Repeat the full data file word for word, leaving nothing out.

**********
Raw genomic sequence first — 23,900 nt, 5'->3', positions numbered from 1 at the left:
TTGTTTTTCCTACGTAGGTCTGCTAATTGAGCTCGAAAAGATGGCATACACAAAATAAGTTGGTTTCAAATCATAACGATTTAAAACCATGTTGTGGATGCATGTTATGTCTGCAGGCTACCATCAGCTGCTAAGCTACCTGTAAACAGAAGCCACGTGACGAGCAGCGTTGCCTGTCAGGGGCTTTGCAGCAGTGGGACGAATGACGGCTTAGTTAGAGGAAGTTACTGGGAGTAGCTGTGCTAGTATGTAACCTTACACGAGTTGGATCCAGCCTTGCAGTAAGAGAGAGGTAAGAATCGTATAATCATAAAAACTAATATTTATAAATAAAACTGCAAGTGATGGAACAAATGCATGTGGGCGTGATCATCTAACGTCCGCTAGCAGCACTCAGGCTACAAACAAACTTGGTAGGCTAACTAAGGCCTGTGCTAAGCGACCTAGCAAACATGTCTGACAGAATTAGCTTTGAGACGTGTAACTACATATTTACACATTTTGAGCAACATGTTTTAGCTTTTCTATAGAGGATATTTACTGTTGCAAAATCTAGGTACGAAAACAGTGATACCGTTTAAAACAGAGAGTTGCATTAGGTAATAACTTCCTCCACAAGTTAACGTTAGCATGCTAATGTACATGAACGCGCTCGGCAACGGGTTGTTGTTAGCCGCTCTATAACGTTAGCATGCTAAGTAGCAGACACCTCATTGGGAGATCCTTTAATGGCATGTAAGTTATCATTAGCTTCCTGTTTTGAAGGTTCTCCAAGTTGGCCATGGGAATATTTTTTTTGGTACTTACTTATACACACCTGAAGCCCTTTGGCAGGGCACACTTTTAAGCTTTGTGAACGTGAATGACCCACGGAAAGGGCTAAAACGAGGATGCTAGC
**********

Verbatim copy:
Raw genomic sequence first — 23,900 nt, 5'->3', positions numbered from 1 at the left:
TTGTTTTTCCTACGTAGGTCTGCTAATTGAGCTCGAAAAGATGGCATACACAAAATAAGTTGGTTTCAAATCATAACGATTTAAAACCATGTTGTGGATGCATGTTATGTCTGCAGGCTACCATCAGCTGCTAAGCTACCTGTAAACAGAAGCCACGTGACGAGCAGCGTTGCCTGTCAGGGGCTTTGCAGCAGTGGGACGAATGACGGCTTAGTTAGAGGAAGTTACTGGGAGTAGCTGTGCTAGTATGTAACCTTACACGAGTTGGATCCAGCCTTGCAGTAAGAGAGAGGTAAGAATCGTATAATCATAAAAACTAATATTTATAAATAAAACTGCAAGTGATGGAACAAATGCATGTGGGCGTGATCATCTAACGTCCGCTAGCAGCACTCAGGCTACAAACAAACTTGGTAGGCTAACTAAGGCCTGTGCTAAGCGACCTAGCAAACATGTCTGACAGAATTAGCTTTGAGACGTGTAACTACATATTTACACATTTTGAGCAACATGTTTTAGCTTTTCTATAGAGGATATTTACTGTTGCAAAATCTAGGTACGAAAACAGTGATACCGTTTAAAACAGAGAGTTGCATTAGGTAATAACTTCCTCCACAAGTTAACGTTAGCATGCTAATGTACATGAACGCGCTCGGCAACGGGTTGTTGTTAGCCGCTCTATAACGTTAGCATGCTAAGTAGCAGACACCTCATTGGGAGATCCTTTAATGGCATGTAAGTTATCATTAGCTTCCTGTTTTGAAGGTTCTCCAAGTTGGCCATGGGAATATTTTTTTTGGTACTTACTTATACACACCTGAAGCCCTTTGGCAGGGCACACTTTTAAGCTTTGTGAACGTGAATGACCCACGGAAAGGGCTAAAACGAGGATGCTAGC